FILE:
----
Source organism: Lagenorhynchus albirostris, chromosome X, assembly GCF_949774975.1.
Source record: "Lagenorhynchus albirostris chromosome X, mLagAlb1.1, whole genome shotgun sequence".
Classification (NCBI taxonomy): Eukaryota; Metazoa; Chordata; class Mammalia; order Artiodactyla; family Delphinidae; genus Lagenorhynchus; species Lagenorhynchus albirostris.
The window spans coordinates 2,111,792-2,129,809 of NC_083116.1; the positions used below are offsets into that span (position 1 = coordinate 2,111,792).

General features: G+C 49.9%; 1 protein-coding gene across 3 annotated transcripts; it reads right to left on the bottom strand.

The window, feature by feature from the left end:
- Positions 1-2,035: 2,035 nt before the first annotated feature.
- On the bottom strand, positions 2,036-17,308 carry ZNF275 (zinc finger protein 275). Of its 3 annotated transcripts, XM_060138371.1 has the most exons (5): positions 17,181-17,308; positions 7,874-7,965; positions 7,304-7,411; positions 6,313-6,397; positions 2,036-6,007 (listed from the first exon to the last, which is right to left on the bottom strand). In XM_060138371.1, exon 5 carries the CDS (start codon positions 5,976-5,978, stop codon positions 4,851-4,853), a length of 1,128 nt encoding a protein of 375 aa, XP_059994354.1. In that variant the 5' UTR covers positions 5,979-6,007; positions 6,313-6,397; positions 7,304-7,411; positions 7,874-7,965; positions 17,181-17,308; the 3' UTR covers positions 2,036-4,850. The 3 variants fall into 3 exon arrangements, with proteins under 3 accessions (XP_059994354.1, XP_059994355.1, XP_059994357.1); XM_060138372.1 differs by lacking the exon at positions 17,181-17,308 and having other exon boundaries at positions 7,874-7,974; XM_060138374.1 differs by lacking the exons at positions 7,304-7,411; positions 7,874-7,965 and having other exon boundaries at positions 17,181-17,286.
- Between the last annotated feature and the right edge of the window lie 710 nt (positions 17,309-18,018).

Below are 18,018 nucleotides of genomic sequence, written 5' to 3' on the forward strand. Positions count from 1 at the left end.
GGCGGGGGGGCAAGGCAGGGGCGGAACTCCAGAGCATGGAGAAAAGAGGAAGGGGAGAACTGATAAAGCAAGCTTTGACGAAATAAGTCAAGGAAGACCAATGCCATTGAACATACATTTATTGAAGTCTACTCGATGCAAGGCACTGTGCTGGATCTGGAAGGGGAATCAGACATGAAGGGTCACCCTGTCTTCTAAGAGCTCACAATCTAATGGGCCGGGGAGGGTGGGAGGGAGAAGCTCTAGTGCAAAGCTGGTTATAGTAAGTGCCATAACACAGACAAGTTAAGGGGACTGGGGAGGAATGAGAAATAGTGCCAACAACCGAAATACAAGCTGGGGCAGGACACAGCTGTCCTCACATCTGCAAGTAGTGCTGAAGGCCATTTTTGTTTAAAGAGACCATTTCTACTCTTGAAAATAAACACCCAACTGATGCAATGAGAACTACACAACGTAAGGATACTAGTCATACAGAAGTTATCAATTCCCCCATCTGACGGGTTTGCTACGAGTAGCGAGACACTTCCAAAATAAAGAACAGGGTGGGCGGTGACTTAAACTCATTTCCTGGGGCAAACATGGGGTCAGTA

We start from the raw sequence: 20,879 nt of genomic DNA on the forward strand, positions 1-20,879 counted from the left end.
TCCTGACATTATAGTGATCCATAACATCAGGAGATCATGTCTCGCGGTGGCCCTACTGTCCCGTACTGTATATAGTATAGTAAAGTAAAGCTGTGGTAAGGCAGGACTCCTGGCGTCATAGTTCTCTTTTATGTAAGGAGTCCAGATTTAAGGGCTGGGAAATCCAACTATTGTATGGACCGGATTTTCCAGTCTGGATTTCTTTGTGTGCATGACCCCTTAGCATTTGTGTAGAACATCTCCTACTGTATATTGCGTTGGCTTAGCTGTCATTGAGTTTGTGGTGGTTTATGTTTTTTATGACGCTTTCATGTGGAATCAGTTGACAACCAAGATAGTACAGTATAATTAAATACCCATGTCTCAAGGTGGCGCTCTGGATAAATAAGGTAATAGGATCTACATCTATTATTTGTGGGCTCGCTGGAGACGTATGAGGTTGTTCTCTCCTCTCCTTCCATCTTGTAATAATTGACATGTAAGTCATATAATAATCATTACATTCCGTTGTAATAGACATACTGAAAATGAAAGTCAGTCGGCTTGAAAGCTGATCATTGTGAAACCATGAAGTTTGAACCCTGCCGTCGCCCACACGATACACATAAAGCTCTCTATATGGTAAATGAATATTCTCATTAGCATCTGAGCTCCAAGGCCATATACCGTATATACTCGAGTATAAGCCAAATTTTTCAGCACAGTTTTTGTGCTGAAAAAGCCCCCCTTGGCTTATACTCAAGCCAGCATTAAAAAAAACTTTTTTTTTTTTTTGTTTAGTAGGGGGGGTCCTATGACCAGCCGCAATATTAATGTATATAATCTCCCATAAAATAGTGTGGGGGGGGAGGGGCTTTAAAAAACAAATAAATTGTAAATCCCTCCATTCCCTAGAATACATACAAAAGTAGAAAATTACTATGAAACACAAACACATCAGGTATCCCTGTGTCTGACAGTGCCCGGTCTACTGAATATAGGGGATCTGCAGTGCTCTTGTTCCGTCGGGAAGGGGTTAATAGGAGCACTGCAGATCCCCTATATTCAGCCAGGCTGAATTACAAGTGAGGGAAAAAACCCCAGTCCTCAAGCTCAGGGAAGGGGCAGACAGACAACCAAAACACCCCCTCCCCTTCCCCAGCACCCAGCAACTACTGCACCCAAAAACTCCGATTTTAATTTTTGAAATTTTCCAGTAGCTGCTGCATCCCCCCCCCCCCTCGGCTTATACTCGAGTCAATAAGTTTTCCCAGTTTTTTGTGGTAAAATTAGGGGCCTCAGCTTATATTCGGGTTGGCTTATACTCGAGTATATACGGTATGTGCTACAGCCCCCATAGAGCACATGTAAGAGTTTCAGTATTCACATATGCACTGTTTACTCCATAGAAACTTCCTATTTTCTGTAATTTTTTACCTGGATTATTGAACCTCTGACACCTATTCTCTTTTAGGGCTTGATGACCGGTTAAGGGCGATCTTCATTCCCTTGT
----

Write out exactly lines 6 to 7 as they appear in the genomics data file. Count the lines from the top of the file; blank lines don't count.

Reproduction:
The window, feature by feature from the left end:
- Positions 1-2,035: 2,035 nt before the first annotated feature.